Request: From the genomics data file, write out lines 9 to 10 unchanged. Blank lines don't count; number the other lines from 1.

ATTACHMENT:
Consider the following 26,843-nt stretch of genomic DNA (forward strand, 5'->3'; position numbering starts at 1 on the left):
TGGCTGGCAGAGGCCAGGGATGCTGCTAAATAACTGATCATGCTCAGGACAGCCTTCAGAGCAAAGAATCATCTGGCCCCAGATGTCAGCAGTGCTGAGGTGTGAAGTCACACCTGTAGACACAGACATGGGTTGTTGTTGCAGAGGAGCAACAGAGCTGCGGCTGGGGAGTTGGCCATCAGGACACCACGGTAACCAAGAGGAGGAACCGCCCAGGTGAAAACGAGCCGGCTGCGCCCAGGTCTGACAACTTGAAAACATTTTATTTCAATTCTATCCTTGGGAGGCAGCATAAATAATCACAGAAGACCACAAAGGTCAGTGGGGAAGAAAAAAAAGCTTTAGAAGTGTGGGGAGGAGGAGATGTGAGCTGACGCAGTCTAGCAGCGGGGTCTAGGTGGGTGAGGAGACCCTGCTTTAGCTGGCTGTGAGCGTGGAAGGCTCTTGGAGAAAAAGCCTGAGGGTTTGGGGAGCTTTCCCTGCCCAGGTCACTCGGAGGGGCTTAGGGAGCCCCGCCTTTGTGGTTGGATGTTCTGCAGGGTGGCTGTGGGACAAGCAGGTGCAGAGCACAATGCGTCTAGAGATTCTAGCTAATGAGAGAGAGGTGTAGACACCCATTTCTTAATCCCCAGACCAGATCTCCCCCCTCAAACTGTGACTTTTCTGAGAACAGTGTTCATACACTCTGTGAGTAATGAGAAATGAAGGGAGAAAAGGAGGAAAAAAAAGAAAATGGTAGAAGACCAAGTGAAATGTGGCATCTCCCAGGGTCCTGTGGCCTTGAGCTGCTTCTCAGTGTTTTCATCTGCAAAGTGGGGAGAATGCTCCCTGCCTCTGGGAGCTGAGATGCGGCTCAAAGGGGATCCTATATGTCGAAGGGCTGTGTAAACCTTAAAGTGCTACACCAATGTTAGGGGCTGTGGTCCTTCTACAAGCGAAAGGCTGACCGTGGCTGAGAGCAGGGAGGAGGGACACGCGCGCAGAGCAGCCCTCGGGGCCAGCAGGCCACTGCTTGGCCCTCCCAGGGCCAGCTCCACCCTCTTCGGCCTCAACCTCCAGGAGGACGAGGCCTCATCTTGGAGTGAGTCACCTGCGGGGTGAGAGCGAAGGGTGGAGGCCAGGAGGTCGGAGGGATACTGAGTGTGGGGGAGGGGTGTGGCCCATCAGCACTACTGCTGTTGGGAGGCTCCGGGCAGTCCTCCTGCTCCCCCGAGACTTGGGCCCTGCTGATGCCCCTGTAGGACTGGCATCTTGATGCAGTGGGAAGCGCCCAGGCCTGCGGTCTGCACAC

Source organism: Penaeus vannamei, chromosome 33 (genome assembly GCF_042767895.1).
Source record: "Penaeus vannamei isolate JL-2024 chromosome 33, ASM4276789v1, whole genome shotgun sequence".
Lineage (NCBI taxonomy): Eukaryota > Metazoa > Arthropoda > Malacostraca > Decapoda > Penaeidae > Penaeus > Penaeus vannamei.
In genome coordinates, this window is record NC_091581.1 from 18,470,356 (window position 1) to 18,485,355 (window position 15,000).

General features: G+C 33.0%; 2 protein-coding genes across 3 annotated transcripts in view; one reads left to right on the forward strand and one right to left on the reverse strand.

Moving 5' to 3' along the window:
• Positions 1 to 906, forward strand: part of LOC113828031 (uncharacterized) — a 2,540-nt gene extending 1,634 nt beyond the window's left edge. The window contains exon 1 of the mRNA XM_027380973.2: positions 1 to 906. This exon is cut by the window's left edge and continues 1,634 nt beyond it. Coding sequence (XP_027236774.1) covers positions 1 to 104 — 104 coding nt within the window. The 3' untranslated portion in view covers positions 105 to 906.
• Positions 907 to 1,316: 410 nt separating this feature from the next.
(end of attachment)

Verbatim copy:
• Positions 1 to 906, forward strand: part of LOC113828031 (uncharacterized) — a 2,540-nt gene extending 1,634 nt beyond the window's left edge. The window contains exon 1 of the mRNA XM_027380973.2: positions 1 to 906. This exon is cut by the window's left edge and continues 1,634 nt beyond it. Coding sequence (XP_027236774.1) covers positions 1 to 104 — 104 coding nt within the window. The 3' untranslated portion in view covers positions 105 to 906.
• Positions 907 to 1,316: 410 nt separating this feature from the next.